Remember these statistics notoriously undercount those not looking for jobs that are not there. Unless you are following the trajectory of this crisis you might not know that economist Nouriel Roubini, who was among the first to predict it, still sees it as far more serious that most of us realize:
“This is the worst US and global recession in 60 years. If the US recession were—as is most likely—to be over at the end of the year, it will have been three times as long and about fives times as deep—in terms of the cumulative decline in output—as the previous two.” Notice he is not quite predicting its end, using the “If” word to mask his own uncertainty. The Financial Times cautions against optimism taking refuge in the term “caution.”
Here in the Big Apple, The City’s top money man, Controller Bill Thompson says, “108,000 jobs evaporating citywide between August, 2008 and May, 2009. Typically, unemployment continues to climb even after the economy bottoms out and begins to recover. I expect the number of unemployed in New York City to reach 400,000 in 2010, for the first time in decades.”
Still invisible are the impact of cutbacks on city services and the educational system.
Income disparities are growing, according to a new study but how do I show that to my visitor since people with credit cards can still charge it even as credit limits are being cut back and interest rates rise. At the same time, A Bank of America Merrill study shows the Middle class is being hit hardest.
The LA Times reports, “The consumer debt problem in the economy really is a debt problem for the middle class. The need to work off a chunk of that debt will sap middle-class family spending power for perhaps years to come. By contrast, the upper 10% of income earners face a much smaller debt burden relative to income and net worth. Those people should have ample spending power to help fuel an economic recovery.”
And don’t think the end of the recession will bring back many of the jobs that are gone. Economists are now getting us used to a new term: “jobless recovery.”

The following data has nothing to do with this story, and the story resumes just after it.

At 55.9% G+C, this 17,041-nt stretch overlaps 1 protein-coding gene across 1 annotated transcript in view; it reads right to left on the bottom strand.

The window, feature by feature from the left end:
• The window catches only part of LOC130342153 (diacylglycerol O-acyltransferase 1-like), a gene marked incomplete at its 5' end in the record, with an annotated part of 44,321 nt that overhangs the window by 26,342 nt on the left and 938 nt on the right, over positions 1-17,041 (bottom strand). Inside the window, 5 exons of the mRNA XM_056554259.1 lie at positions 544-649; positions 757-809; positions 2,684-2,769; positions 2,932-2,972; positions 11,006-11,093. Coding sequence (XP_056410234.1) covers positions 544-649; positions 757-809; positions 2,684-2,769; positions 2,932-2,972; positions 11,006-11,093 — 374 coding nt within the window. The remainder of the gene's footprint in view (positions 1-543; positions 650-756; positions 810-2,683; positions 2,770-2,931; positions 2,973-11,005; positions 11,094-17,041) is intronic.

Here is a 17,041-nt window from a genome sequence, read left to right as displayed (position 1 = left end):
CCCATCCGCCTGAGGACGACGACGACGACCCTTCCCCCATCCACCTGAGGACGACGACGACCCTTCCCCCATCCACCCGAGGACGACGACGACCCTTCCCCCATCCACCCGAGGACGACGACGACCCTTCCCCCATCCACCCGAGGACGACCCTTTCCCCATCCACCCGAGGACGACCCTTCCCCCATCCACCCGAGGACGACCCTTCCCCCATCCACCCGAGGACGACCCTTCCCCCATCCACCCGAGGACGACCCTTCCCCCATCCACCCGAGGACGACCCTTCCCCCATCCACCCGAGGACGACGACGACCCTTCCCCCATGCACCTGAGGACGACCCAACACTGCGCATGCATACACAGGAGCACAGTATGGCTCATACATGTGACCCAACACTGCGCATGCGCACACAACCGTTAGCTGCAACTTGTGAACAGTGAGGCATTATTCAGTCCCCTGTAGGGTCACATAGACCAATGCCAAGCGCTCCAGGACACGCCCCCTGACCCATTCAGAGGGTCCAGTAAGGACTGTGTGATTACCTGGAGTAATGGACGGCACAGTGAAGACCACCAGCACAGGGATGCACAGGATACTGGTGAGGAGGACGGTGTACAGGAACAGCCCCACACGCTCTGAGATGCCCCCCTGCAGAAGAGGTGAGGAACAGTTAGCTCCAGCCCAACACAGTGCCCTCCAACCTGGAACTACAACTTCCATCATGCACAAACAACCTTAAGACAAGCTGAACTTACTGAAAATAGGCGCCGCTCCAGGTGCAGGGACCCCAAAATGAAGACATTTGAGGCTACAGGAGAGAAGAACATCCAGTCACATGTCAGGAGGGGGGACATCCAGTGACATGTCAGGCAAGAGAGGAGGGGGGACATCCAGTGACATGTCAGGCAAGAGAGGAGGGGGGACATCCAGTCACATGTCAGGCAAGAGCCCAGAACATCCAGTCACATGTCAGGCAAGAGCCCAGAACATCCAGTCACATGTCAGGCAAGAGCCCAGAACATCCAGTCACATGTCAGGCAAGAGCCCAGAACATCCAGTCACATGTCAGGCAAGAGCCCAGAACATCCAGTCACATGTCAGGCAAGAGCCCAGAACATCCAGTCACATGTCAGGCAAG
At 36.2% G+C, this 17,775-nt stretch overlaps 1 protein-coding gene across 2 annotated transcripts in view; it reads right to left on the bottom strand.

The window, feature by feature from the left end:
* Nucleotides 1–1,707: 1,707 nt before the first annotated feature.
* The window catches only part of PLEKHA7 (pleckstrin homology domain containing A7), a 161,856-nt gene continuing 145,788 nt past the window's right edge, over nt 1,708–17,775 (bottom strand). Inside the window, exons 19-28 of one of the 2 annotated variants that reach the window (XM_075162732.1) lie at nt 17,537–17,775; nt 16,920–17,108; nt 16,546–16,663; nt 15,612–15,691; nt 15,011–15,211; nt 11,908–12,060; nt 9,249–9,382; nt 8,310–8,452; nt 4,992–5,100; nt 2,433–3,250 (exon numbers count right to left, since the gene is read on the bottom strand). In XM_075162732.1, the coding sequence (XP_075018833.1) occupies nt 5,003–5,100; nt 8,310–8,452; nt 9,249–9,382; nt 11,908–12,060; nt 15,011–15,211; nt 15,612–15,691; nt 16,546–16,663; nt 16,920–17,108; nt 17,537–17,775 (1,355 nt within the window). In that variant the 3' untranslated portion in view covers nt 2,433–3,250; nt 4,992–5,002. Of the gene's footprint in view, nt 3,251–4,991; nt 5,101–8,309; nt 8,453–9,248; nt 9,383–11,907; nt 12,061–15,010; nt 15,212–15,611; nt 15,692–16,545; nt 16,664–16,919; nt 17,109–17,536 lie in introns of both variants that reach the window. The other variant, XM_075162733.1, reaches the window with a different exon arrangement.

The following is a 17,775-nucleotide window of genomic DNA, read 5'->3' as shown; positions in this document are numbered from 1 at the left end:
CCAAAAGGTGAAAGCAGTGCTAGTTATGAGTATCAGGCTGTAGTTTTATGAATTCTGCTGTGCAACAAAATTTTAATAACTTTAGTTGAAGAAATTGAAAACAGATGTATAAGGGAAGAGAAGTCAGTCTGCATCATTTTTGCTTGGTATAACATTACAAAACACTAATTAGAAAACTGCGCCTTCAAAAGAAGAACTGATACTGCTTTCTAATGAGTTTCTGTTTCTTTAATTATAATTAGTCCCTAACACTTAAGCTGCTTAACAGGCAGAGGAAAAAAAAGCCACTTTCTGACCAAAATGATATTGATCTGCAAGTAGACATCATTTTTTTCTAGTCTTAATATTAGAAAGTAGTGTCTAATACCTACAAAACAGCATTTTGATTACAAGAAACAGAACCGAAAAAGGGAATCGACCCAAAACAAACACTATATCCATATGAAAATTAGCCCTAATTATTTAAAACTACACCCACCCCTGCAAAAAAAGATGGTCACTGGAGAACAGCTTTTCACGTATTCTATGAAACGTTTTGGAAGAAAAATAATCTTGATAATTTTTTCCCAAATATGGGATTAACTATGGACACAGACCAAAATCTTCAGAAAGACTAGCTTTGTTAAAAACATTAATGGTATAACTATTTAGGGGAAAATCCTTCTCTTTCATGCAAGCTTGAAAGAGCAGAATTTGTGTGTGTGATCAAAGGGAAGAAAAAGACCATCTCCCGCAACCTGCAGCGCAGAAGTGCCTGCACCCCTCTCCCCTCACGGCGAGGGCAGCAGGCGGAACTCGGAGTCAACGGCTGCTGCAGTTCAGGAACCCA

Already employers are introducing compulsory furloughs, as the Christian Science Monitor reveals: “For millions of Americans, this might be the year of the furlough. Over the course of a month or so, workers—both white-collar and blue—may have to take several days off whether they want to or not. Call it a temporary pay cut—an action that is sold by management as a way to help save some jobs.”
Another new study finds, “Income inequality in the United States is at an all-time high, surpassing even levels seen during the Great Depression, according to a recently updated paper by University of California, Berkeley Professor Emmanuel Saez. The paper, which covers data through 2007, points to a staggering, unprecedented disparity in American incomes. On his blog, Nobel prize-winning economist and New York Times columnist Paul Krugman called the numbers "truly amazing."
It's all amazing, all devastating to our lives and futures, and yet you can’t necessarily see it if you don’t look, or know what to look for. No one is talking about our economic pain—not the right or the left, perhaps because it is not an “event” that you can cover live at a town hall.
It’s there but, for many, it’s invisible and seen as a personal problem, not a social issue. This crisis didn’t just happen; it was caused. Will those responsible ever be held accountable? Out of sight is out of mind. The hope is that if we ignore it, it will go away.
If you think that, think again.